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Why You Probably Don't "Get" Social Media

You may not intuitively understand social media. Not because of a lack of understanding or technical acumen prohibiting you from using some internet connected device and hosted social media software, but more likely because you don't feel the internal need or drive to put forth the effort or energy to embrace it.

As social media continues to accelerate as a method of connecting people to one another as well as to news, information and other snippets of value, I keep thinking about people who aren't all that social, are not inherently "connectors," or are folks who are not all that interested in connecting with other people, especially in some virtual way.

Years ago I always thought not being social was, well, being antisocial. It meant you were one of the weirdos who smell bad and can't be trusted around small animals or children. The people you see leaving Blockbuster on a Friday night with 10 videos...for the weekend. The hermits whom I always seem to stumble upon when hiking in the Superior National Forest and who abhor bumping in to anyone.

Then I became enlightened.  

When I was running strategic alliances at Lawson Software the company sent all the VPs through various executive workshops run by one of the largest behaviorial consulting organizations in the country. One workshop I attended required a multi-layer assessment that resulted in my receiving a personalized report when I arrived in La Jolla, CA for the workshop. As it turned out, contained within it was a "motive profile" that surprised me greatly and consequently informed my own analysis of my social media behaviors along with understanding why many of the leaders with whom I interact could care less about embracing social media.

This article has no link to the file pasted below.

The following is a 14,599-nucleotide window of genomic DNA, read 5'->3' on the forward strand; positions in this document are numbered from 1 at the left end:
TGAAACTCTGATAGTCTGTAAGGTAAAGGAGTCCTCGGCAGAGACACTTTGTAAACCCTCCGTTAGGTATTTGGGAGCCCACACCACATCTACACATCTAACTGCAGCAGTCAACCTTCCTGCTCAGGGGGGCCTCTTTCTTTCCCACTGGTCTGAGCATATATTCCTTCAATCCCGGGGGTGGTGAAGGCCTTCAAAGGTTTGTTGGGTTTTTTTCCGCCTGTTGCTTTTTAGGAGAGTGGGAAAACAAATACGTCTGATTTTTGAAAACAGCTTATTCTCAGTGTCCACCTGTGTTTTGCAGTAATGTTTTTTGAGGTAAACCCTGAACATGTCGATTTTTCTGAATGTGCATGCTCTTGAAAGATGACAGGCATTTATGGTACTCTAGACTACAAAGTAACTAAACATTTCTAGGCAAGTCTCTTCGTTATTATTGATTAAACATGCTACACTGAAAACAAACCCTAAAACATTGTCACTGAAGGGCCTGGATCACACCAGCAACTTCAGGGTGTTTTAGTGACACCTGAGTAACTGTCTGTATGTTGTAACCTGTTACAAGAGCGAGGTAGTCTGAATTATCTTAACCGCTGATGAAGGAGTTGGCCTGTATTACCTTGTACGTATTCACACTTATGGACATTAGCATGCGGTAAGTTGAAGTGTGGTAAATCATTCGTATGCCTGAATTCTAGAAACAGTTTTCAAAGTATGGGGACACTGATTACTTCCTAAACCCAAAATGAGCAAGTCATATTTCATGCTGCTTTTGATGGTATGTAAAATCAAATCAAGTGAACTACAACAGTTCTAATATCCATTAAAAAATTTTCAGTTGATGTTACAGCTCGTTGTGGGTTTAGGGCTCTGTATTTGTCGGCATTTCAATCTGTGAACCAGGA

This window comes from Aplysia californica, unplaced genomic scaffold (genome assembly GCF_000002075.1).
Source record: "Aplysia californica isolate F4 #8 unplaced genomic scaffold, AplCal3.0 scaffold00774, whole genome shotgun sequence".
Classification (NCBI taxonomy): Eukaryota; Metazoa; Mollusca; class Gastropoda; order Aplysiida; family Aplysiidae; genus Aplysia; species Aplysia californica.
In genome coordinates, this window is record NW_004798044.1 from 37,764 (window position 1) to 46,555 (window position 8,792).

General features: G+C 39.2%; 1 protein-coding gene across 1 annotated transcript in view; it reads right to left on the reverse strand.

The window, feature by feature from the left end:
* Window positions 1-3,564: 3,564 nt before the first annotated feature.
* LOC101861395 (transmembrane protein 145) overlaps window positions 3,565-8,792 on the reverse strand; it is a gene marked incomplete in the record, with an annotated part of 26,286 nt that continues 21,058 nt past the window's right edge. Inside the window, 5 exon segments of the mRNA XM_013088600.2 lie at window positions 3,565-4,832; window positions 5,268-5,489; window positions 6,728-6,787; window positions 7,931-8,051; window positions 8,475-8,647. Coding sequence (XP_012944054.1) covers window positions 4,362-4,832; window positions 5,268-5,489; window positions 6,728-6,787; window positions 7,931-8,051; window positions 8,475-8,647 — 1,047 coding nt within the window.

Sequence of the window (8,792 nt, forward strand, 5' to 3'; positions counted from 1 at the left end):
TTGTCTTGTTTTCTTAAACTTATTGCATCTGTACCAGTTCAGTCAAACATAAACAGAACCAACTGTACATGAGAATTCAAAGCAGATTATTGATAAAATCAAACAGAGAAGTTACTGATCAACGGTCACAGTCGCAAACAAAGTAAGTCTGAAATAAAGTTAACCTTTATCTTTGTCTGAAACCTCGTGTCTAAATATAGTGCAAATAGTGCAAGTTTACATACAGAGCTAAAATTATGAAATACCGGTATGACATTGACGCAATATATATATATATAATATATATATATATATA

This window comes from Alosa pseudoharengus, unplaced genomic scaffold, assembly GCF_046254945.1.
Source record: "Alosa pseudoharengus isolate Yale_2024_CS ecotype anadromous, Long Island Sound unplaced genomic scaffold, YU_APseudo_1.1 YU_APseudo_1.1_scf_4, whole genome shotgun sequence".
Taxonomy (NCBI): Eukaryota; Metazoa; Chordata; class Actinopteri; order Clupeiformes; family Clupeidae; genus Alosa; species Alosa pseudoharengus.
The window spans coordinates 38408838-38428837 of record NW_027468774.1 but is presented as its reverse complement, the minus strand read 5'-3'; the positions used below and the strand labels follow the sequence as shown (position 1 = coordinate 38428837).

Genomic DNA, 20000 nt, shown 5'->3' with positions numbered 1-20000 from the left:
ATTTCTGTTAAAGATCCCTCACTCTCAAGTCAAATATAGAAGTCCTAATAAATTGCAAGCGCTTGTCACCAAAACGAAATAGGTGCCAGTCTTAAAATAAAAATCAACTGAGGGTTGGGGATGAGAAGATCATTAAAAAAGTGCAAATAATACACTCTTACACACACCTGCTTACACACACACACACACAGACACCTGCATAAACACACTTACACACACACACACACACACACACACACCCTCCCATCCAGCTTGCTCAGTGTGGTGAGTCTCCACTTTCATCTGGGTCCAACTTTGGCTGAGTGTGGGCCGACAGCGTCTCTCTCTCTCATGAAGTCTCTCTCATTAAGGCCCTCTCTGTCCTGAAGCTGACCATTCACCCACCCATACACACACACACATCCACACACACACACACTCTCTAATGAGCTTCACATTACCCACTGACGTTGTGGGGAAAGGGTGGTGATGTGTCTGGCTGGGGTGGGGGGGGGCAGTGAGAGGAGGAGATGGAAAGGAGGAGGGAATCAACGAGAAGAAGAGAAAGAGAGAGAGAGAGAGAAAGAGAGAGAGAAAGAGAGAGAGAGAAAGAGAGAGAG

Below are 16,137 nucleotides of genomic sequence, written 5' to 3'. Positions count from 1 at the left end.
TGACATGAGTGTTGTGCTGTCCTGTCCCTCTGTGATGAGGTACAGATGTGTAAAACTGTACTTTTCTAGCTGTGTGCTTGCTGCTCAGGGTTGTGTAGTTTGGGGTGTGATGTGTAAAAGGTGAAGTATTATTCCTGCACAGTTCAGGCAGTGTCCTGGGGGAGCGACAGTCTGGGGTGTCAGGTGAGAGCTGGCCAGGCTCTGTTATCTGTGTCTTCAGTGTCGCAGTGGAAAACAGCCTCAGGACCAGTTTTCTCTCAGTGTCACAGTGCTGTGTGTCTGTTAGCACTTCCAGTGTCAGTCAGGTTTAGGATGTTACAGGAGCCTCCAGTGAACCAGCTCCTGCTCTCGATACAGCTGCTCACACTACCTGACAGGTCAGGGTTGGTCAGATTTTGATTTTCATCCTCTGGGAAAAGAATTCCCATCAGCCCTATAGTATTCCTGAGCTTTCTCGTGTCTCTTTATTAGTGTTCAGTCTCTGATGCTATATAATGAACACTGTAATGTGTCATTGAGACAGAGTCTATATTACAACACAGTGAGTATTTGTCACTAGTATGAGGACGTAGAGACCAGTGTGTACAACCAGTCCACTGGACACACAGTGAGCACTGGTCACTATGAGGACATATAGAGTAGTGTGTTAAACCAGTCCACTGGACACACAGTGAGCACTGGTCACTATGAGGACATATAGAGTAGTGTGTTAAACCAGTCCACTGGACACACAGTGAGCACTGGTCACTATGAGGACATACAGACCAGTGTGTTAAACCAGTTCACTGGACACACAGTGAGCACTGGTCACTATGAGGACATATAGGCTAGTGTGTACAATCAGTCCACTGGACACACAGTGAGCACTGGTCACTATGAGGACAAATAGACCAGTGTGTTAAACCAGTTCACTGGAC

One portion of this report focused on my motive profile which was based on the work of the late Harvard professor David McClelland. In his work McClelland proposed that an individual's specific needs are acquired, and change, over time and are shaped by one's early life experiences, but that there are three primary intrinsic motivators we possess which were hardwired in to each of us by the age of 3 or 4. 

Classified as either achievementaffiliation, or power (or what McClelland apparently wished he'd called that last one, influence, due to "power's" often miscontrued meaning) these motivators are key to 

I was surprised to discover that I was a "power V" with 91% achievement, 28% affiliation and 74% power. Pleased since it is an entrepreneur's profile (large organization CEO's and top leaders typically score in the power V range but score in the upper 90th percentile in achievement and power while being even lower in affiliation needs).

When these results were handed to me by the workshop leader I was stunned, since anyone who knows me would laugh at the notion I'm low on affiliation and actually not a social animal. I complained to our workshop leader immediately and he asked if we could post my results so the group could talk about them.

"What troubles you Steve," asked Dan, the workshop leader, as he wrote my scores on the board. I responded, "28% in affiliation!?! But I *like* people, can talk to a rock and have always been perceived as an extroverted good host at parties and a fun coach and mentor." Dan calmly explained to me (and the group) that what our scoring meant was the measure of what each of us needed to be whole and satisfied each-n-every day. He explained that I had an innate drive to achieve, a high desire to influence others, but that low affiliation score meant that I had a low drive motivating me to need to be around or connect with people in order to meet my daily core needs.